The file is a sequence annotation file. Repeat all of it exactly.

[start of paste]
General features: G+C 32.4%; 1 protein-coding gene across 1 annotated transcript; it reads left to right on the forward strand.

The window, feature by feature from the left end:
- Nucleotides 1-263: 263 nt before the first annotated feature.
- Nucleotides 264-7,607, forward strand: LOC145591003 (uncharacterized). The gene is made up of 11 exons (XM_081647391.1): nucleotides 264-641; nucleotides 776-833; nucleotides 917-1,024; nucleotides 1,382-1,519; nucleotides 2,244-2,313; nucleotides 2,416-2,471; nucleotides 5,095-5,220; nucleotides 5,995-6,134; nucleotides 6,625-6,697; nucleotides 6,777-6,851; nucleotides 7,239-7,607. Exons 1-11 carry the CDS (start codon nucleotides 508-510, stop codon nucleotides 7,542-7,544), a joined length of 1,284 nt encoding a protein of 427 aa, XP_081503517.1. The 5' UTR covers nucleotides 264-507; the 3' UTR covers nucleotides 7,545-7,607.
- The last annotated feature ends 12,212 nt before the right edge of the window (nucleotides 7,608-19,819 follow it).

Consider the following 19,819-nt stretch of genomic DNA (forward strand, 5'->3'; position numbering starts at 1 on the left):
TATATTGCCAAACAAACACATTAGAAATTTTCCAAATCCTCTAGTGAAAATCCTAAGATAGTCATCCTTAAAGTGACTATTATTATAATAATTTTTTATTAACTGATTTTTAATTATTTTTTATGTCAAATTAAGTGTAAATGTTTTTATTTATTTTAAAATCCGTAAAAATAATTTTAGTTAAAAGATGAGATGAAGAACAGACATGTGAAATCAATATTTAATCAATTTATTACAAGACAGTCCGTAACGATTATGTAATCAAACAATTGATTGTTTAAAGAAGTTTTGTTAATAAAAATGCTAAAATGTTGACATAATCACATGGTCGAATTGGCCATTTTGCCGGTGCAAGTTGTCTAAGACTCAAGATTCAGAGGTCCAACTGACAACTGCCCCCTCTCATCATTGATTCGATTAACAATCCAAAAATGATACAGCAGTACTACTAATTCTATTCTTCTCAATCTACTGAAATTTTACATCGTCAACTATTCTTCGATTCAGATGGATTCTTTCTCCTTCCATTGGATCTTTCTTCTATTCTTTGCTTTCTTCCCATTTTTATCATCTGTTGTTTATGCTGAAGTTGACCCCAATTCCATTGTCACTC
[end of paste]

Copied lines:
General features: G+C 32.4%; 1 protein-coding gene across 1 annotated transcript; it reads left to right on the forward strand.

The window, feature by feature from the left end:
- Nucleotides 1-263: 263 nt before the first annotated feature.
- Nucleotides 264-7,607, forward strand: LOC145591003 (uncharacterized). The gene is made up of 11 exons (XM_081647391.1): nucleotides 264-641; nucleotides 776-833; nucleotides 917-1,024; nucleotides 1,382-1,519; nucleotides 2,244-2,313; nucleotides 2,416-2,471; nucleotides 5,095-5,220; nucleotides 5,995-6,134; nucleotides 6,625-6,697; nucleotides 6,777-6,851; nucleotides 7,239-7,607. Exons 1-11 carry the CDS (start codon nucleotides 508-510, stop codon nucleotides 7,542-7,544), a joined length of 1,284 nt encoding a protein of 427 aa, XP_081503517.1. The 5' UTR covers nucleotides 264-507; the 3' UTR covers nucleotides 7,545-7,607.
- The last annotated feature ends 12,212 nt before the right edge of the window (nucleotides 7,608-19,819 follow it).

Consider the following 19,819-nt stretch of genomic DNA (forward strand, 5'->3'; position numbering starts at 1 on the left):
TATATTGCCAAACAAACACATTAGAAATTTTCCAAATCCTCTAGTGAAAATCCTAAGATAGTCATCCTTAAAGTGACTATTATTATAATAATTTTTTATTAACTGATTTTTAATTATTTTTTATGTCAAATTAAGTGTAAATGTTTTTATTTATTTTAAAATCCGTAAAAATAATTTTAGTTAAAAGATGAGATGAAGAACAGACATGTGAAATCAATATTTAATCAATTTATTACAAGACAGTCCGTAACGATTATGTAATCAAACAATTGATTGTTTAAAGAAGTTTTGTTAATAAAAATGCTAAAATGTTGACATAATCACATGGTCGAATTGGCCATTTTGCCGGTGCAAGTTGTCTAAGACTCAAGATTCAGAGGTCCAACTGACAACTGCCCCCTCTCATCATTGATTCGATTAACAATCCAAAAATGATACAGCAGTACTACTAATTCTATTCTTCTCAATCTACTGAAATTTTACATCGTCAACTATTCTTCGATTCAGATGGATTCTTTCTCCTTCCATTGGATCTTTCTTCTATTCTTTGCTTTCTTCCCATTTTTATCATCTGTTGTTTATGCTGAAGTTGACCCCAATTCCATTGTCACTC